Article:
I was told to walk along the length of Maschsee lake until I got to the town hall which was apparently worth a look. Pfft.. A town hall? We have them everywhere in Australia. What's so impressive about that?
Well, when I got there I found out exactly what they meant. Calling this building a town hall is like calling the Titanic just another ferry, or The Beatles just another boy band. As impressive as the building was itself, the grounds were equally impressive and looked beautiful with their frozen ponds and snow-covered lawns.
I continued wandering through the city, and soon found Hanover's Christmas markets. I'm so used to seeing Christmas decorations and fake snow in Australia, it somehow seems strange to see real snow on real pine trees in front of real old stone buildings. All my life I kind of grew up thinking a white Christmas like this was about as real as Santa Claus, and here it is right in front of me.

And the architecture! It's so German! I was expecting a few distinctly German buildings, but nowhere near this many. It's fantastic to see the character of cities change so much in such small distances between countries.
And All the people I've met along the way have been very warm and friendly and up for a laugh. Not in the same way as in Finland though. I can't quite put my finger on it, but I think I just connected slightly better with the Germans I met. It's as if I "get" how their social interactions work in a way that baffled me a bit in Finland. While the "slightly cold and clinical" German stereotype was well and truly busted for me, their reputation for efficiency was reinforced. The train stations were well laid out and everything ran mostly on time. One of my trains (the first leg of a trip requiring 4 connections and passing through 4 different countries in a single day) was delayed by 20 minutes due to "a fire" (which one of my fellow passengers told me probably meant a suicide).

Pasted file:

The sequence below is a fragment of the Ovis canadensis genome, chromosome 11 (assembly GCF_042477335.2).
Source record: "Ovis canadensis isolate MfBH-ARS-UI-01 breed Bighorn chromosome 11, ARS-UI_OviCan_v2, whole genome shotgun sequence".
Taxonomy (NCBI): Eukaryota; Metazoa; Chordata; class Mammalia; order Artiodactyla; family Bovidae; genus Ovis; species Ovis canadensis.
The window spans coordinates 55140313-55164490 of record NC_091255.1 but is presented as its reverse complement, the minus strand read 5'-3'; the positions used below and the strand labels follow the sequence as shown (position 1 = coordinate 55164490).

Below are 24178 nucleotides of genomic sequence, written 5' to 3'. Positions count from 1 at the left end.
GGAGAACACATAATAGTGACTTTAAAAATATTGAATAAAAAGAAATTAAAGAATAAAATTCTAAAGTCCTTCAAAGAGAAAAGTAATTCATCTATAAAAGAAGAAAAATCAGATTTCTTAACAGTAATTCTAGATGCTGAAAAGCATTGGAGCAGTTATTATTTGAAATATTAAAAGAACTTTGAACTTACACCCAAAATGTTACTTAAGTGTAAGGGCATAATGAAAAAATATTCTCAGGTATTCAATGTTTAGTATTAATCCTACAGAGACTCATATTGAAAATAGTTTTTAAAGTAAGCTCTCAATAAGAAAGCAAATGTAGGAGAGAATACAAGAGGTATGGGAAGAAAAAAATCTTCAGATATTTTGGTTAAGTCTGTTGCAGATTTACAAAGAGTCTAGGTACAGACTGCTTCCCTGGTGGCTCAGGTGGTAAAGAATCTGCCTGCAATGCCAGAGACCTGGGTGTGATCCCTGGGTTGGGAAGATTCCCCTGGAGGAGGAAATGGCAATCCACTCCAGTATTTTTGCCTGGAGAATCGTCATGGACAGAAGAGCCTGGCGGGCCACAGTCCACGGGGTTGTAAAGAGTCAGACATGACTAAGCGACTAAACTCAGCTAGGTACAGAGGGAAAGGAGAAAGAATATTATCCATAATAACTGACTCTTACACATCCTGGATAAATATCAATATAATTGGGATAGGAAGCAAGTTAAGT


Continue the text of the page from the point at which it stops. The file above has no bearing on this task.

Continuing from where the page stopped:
I also stumbled across a very old church right in the middle of town that had been gutted and left as a ruin. All the exterior walls were left standing, but there was no roof or interior at all. Just a cross and a plaque on the ground in the snow with the words "unseren toten" written on it. It was obviously left this way as some kind of war memorial, and it's effect was really moving. I had to consult Professor Google when I got home to discover it's history and significance. As it turns out, this site called Aegidienkirche is a 10th century church bombed by the allies during WW2 that was left as-is as a memorial for 90% of the city centre that was destroyed by bombing. The plaque on the ground translates simply to "Our Dead".